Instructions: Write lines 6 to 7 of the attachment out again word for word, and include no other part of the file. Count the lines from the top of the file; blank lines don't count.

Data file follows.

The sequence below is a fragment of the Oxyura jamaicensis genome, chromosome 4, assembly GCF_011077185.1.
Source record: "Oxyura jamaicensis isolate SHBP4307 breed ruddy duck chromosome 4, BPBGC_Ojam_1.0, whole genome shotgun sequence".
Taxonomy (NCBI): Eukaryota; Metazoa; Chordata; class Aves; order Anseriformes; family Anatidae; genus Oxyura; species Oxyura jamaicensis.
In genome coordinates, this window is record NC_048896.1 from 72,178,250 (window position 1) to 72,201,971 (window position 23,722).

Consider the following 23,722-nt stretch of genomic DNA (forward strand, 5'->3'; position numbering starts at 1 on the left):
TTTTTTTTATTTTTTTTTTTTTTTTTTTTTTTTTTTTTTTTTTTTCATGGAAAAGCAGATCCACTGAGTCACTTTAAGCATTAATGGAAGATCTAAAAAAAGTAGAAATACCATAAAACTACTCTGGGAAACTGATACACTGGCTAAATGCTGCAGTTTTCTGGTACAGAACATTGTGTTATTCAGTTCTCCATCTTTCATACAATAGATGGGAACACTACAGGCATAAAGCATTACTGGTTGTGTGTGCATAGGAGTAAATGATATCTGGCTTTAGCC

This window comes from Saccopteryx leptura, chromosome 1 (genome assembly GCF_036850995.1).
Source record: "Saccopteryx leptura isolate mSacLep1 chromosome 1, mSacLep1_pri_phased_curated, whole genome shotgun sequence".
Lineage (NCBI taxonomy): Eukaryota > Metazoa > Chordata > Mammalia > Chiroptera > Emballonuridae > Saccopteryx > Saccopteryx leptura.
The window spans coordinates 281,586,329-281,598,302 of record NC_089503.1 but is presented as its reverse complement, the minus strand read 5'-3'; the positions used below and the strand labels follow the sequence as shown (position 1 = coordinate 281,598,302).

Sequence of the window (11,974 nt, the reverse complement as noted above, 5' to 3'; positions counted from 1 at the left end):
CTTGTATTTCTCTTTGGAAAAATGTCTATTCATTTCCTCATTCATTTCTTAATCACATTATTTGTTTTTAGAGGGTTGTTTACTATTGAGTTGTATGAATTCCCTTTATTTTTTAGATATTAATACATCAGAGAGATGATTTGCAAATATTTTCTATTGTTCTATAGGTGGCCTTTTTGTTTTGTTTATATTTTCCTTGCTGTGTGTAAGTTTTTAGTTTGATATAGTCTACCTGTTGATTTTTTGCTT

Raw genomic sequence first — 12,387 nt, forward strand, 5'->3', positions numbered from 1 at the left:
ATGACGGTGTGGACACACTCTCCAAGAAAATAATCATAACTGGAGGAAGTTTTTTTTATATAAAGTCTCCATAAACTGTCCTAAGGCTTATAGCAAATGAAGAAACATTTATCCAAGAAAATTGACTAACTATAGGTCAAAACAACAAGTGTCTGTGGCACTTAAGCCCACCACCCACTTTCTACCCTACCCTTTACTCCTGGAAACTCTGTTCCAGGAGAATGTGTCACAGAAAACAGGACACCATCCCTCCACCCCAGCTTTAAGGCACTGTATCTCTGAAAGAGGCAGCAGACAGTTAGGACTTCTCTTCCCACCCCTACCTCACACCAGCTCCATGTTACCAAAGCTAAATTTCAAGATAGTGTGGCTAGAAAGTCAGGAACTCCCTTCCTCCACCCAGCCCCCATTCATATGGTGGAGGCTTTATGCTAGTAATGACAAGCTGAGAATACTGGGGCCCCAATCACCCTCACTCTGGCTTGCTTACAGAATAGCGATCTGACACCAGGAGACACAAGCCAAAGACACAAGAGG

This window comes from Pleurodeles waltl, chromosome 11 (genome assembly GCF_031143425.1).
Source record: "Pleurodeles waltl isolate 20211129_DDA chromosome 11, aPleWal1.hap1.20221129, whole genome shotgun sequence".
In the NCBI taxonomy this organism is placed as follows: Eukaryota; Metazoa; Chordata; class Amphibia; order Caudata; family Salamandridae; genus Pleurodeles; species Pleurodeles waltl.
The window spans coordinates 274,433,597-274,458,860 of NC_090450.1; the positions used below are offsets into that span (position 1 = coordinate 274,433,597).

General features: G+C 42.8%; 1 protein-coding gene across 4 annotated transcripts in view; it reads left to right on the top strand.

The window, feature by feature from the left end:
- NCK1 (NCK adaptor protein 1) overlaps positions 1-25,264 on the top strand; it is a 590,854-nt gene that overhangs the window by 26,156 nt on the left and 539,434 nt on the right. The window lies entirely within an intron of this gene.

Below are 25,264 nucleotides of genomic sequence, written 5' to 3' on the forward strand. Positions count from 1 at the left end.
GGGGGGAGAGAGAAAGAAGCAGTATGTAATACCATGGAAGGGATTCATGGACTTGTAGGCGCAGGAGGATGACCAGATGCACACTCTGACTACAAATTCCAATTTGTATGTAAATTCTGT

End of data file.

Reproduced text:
TTTTTTTTATTTTTTTTTTTTTTTTTTTTTTTTTTTTTTTTTTTTCATGGAAAAGCAGATCCACTGAGTCACTTTAAGCATTAATGGAAGATCTAAAAAAAGTAGAAATACCATAAAACTACTCTGGGAAACTGATACACTGGCTAAATGCTGCAGTTTTCTGGTACAGAACATTGTGTTATTCAGTTCTCCATCTTTCATACAATAGATGGGAACACTACAGGCATAAAGCATTACTGGTTGTGTGTGCATAGGAGTAAATGATATCTGGCTTTAGCC

This window comes from Saccopteryx leptura, chromosome 1 (genome assembly GCF_036850995.1).